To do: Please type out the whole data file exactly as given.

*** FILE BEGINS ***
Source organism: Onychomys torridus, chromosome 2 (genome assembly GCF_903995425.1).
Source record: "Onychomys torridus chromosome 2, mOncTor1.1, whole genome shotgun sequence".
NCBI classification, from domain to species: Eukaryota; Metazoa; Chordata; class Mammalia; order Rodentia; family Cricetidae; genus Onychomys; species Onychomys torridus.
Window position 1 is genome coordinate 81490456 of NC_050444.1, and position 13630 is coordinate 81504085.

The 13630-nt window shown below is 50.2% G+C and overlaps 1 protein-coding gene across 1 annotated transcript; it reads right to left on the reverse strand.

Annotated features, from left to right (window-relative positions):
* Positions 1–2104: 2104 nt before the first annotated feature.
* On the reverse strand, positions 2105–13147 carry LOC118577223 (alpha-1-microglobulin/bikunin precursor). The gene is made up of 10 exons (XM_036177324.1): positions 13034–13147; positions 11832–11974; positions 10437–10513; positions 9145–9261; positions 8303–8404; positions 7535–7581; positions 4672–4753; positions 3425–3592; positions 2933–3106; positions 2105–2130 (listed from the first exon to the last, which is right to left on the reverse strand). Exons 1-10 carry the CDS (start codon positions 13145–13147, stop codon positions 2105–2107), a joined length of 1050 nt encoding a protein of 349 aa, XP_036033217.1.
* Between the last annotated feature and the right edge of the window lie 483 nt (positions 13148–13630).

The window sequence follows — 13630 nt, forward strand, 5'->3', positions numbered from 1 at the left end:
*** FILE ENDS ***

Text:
Source organism: Onychomys torridus, chromosome 2 (genome assembly GCF_903995425.1).
Source record: "Onychomys torridus chromosome 2, mOncTor1.1, whole genome shotgun sequence".
NCBI classification, from domain to species: Eukaryota; Metazoa; Chordata; class Mammalia; order Rodentia; family Cricetidae; genus Onychomys; species Onychomys torridus.
Window position 1 is genome coordinate 81490456 of NC_050444.1, and position 13630 is coordinate 81504085.

The 13630-nt window shown below is 50.2% G+C and overlaps 1 protein-coding gene across 1 annotated transcript; it reads right to left on the reverse strand.

Annotated features, from left to right (window-relative positions):
* Positions 1–2104: 2104 nt before the first annotated feature.
* On the reverse strand, positions 2105–13147 carry LOC118577223 (alpha-1-microglobulin/bikunin precursor). The gene is made up of 10 exons (XM_036177324.1): positions 13034–13147; positions 11832–11974; positions 10437–10513; positions 9145–9261; positions 8303–8404; positions 7535–7581; positions 4672–4753; positions 3425–3592; positions 2933–3106; positions 2105–2130 (listed from the first exon to the last, which is right to left on the reverse strand). Exons 1-10 carry the CDS (start codon positions 13145–13147, stop codon positions 2105–2107), a joined length of 1050 nt encoding a protein of 349 aa, XP_036033217.1.
* Between the last annotated feature and the right edge of the window lie 483 nt (positions 13148–13630).

The window sequence follows — 13630 nt, forward strand, 5'->3', positions numbered from 1 at the left end: